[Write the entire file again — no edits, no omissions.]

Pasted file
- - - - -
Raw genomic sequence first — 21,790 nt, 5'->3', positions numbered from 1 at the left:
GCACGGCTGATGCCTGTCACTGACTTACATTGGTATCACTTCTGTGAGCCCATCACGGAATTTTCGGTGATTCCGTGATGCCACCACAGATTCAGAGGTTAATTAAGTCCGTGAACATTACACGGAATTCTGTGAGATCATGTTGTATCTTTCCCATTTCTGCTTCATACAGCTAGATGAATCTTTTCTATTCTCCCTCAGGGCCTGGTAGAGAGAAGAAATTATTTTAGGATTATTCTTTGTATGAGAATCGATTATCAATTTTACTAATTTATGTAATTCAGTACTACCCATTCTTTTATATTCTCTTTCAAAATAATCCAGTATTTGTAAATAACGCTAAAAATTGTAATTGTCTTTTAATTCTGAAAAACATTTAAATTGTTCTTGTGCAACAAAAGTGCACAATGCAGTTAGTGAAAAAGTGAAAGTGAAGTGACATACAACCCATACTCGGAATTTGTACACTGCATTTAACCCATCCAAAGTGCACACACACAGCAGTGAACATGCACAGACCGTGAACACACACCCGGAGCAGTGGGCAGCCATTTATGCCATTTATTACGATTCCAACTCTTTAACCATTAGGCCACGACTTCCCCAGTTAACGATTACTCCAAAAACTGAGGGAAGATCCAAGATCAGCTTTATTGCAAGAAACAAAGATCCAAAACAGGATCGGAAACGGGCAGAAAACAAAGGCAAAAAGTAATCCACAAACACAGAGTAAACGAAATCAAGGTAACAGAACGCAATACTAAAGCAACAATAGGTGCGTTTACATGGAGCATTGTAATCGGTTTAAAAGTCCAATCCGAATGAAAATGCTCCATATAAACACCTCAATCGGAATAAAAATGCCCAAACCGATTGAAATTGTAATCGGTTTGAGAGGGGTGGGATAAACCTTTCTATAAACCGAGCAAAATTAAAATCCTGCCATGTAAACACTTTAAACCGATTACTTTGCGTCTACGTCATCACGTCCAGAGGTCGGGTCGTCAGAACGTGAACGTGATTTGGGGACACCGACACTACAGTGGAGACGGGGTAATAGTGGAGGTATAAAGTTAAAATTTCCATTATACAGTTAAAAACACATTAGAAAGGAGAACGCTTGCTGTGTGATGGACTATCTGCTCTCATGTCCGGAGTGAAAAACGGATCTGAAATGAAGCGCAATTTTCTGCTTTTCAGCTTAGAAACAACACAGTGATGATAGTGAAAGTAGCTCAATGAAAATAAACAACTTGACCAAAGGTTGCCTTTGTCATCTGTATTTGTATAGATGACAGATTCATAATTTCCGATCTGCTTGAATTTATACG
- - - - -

Raw genomic sequence first — 21,790 nt, 5'->3', positions numbered from 1 at the left:
GCACGGCTGATGCCTGTCACTGACTTACATTGGTATCACTTCTGTGAGCCCATCACGGAATTTTCGGTGATTCCGTGATGCCACCACAGATTCAGAGGTTAATTAAGTCCGTGAACATTACACGGAATTCTGTGAGATCATGTTGTATCTTTCCCATTTCTGCTTCATACAGCTAGATGAATCTTTTCTATTCTCCCTCAGGGCCTGGTAGAGAGAAGAAATTATTTTAGGATTATTCTTTGTATGAGAATCGATTATCAATTTTACTAATTTATGTAATTCAGTACTACCCATTCTTTTATATTCTCTTTCAAAATAATCCAGTATTTGTAAATAACGCTAAAAATTGTAATTGTCTTTTAATTCTGAAAAACATTTAAATTGTTCTTGTGCAACAAAAGTGCACAATGCAGTTAGTGAAAAAGTGAAAGTGAAGTGACATACAACCCATACTCGGAATTTGTACACTGCATTTAACCCATCCAAAGTGCACACACACAGCAGTGAACATGCACAGACCGTGAACACACACCCGGAGCAGTGGGCAGCCATTTATGCCATTTATTACGATTCCAACTCTTTAACCATTAGGCCACGACTTCCCCAGTTAACGATTACTCCAAAAACTGAGGGAAGATCCAAGATCAGCTTTATTGCAAGAAACAAAGATCCAAAACAGGATCGGAAACGGGCAGAAAACAAAGGCAAAAAGTAATCCACAAACACAGAGTAAACGAAATCAAGGTAACAGAACGCAATACTAAAGCAACAATAGGTGCGTTTACATGGAGCATTGTAATCGGTTTAAAAGTCCAATCCGAATGAAAATGCTCCATATAAACACCTCAATCGGAATAAAAATGCCCAAACCGATTGAAATTGTAATCGGTTTGAGAGGGGTGGGATAAACCTTTCTATAAACCGAGCAAAATTAAAATCCTGCCATGTAAACACTTTAAACCGATTACTTTGCGTCTACGTCATCACGTCCAGAGGTCGGGTCGTCAGAACGTGAACGTGATTTGGGGACACCGACACTACAGTGGAGACGGGGTAATAGTGGAGGTATAAAGTTAAAATTTCCATTATACAGTTAAAAACACATTAGAAAGGAGAACGCTTGCTGTGTGATGGACTATCTGCTCTCATGTCCGGAGTGAAAAACGGATCTGAAATGAAGCGCAATTTTCTGCTTTTCAGCTTAGAAACAACACAGTGATGATAGTGAAAGTAGCTCAATGAAAATAAACAACTTGACCAAAGGTTGCCTTTGTCATCTGTATTTGTATAGATGACAGATTCATAATTTCCGATCTGCTTGAATTTATACG